But what is happening in Poland today has revealed something more: how, in some cases, a shared belief in a particular conspiracy theory can play a role previously reserved for religion, ethnicity, or a well-articulated ideology. It can now be a marker of political identity.

Politicians like to talk about unity, but the real currency in politics is in things that divide. Poland is ethnically homogeneous. The overwhelming majority of the population is Catholic. Neither nationalism nor religion provide the proper cleavages around which to build a sense of distinctiveness. This helps explain why the Smolensk conspiracy has become quasi-ideology within the Law and Justice party. The “assassination hypothesis” has helped to consolidate a certain “we”: We who do not trust the government’s lies; we who know how the world really works. The Smolensk conspiracy was critical for bringing Kaczynski back to power, because it both mined a vein of deep distrust Polish people have in any official version of events and fit with their self-image as victims of history. Law and Justice supporters were not ready to accept former Polish Prime Minster Donald Tusk’s claim that Poland is now a normal European country, run by rules and not by shadow puppet masters. For the Kaczynski crowd, the claim of normality was the deceit.

Conspiracy-minded political parties, however, are typically better suited for the opposition than for governing. As outsiders, they are able to offer their followers a smug, self-satisfied parallel universe in which to dwell. But when it comes to governing, being bound by a shared belief in a conspiracy theory has its disadvantages. If you believe that secret powers run Poland, what, then, happens when you run Poland? In this case, the only way to keep the loyalty of supporters who do not trust anything that comes from the government is to govern in a war-like fashion. Thus, we see Kaczynski calling his critics “traitors” and comparing them to Gestapo collaborators, and taking to the airwaves to denounce those against him as “people of the worst kind, who are now most active as they are sensing a threat.”

Kaczynski’s Law and Justice party comes from the tradition of the Solidarity movement, but not the optimistic and self-confident Solidarity of 1980, when 10 million people joined the trade union and citizens felt empowered. Rather, it was born out of the Solidarity experience of the mid-1980s, when the opposition had gone underground, most of its leaders were in prison, the majority of Poles had retreated to their private lives, and frustration and fear of infiltration were running high. Law and Justice’s politics of radical suspicion have their roots in these paranoid times. So, it should not come as a surprise that for the new Polish government, nothing appears accidental. All of the government’s opponents are connected to each other, and EU politicians are conspiring to erode Poland’s sovereignty. In this state of mind, it is dangerous to trust anyone who is not part of the inner circle, and it is logical to try to concentrate all power in party hands, because independent institutions like the courts, media, and central bank are not really independent: They are either controlled by us or by our enemies. One has the feeling that Kaczynski in power feels like the hero of one of those science fiction horror movies, where the hero discovers that, one by one, everybody around him has been replaced by dangerous mutants.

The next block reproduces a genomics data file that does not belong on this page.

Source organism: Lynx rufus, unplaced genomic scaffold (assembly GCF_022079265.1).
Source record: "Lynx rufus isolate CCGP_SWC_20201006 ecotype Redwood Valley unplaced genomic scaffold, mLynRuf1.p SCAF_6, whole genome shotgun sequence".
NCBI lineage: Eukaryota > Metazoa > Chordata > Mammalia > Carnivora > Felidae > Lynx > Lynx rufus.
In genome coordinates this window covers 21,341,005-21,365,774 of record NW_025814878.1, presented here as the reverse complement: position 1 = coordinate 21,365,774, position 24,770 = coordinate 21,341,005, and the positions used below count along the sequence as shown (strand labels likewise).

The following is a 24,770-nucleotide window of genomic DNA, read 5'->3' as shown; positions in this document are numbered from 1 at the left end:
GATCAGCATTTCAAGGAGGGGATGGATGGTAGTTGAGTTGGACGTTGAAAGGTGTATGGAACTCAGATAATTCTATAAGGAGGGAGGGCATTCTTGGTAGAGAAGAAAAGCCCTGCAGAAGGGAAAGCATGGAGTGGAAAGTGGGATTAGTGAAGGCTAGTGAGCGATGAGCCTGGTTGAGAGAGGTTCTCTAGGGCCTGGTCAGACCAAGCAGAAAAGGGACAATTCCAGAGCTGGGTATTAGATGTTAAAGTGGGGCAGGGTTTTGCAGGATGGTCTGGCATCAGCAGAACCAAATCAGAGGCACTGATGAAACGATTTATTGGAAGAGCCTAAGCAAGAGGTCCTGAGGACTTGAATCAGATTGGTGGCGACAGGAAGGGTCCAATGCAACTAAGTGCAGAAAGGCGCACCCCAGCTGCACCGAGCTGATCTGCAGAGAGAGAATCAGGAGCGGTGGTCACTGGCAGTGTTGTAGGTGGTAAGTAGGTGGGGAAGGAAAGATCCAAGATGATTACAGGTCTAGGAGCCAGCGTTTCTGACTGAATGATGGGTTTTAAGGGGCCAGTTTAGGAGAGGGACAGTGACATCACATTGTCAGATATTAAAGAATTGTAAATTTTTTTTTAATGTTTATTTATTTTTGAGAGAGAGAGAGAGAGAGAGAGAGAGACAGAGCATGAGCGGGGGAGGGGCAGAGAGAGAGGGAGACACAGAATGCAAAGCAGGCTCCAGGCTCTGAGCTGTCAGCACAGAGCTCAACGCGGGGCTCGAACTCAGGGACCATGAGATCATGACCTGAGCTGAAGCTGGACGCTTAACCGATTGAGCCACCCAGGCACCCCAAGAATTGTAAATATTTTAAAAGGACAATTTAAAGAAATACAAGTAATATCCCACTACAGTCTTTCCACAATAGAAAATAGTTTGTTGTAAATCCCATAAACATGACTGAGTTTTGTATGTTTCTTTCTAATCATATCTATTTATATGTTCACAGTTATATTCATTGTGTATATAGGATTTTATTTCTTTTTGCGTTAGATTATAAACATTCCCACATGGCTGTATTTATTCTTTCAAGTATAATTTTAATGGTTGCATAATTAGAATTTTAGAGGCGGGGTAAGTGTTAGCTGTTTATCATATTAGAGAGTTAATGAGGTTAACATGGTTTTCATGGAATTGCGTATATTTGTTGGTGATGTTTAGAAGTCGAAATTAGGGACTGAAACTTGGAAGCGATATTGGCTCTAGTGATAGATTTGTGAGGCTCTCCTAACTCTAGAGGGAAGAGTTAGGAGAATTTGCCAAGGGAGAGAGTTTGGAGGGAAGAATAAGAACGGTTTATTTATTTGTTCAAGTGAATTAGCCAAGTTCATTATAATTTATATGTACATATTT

And here is where a conspiracy-minded government can become a liability. The new Polish government, lost in the labyrinth of its own conspiratorial fantasies, threatens to become a danger to the principle of separation of powers: Law and Justice provoked a constitutional crisis this year by rejecting the previous parliament’s nominees to the constitutional court — and instead appointed its own. It could destroy the civil service: Some have suggested it might take steps to purge the civil service of government critics. It will be a very difficult partner for both the EU and NATO, and it will be ever ready to overreact in times of crisis. The idea that Poland should ask for nuclear weapons on its territory, an idea which, for several hours, was flying around in Warsaw, is a good example of this type of catastrophic thinking. Indeed, the overnight raid staged by Polish military police on a NATO office in Warsaw in order to place it in the hands of new leadership bodes poorly for future cooperation.

But what should also not be forgotten is that conspiratorial thinking can be contagious. Those who subscribe to one conspiracy tend to be open to any conspiracy. So don’t be surprised if many of those who believe that Smolensk was a plot between Russian President Vladimir Putin and then-Prime Minister Tusk are one day persuaded that Germany has made a deal with the Russians to partition Poland or even that the current Law and Justice government, all the way up to Kaczynski himself, is in on it, too — whatever the next “it” happens to be.

WOJTEK RADWANSKI/AFP/Getty Images

Ivan Krastev is the chairman of the Centre for Liberal Strategies in Sofia and a permanent fellow at the Institute for Human Sciences in Vienna.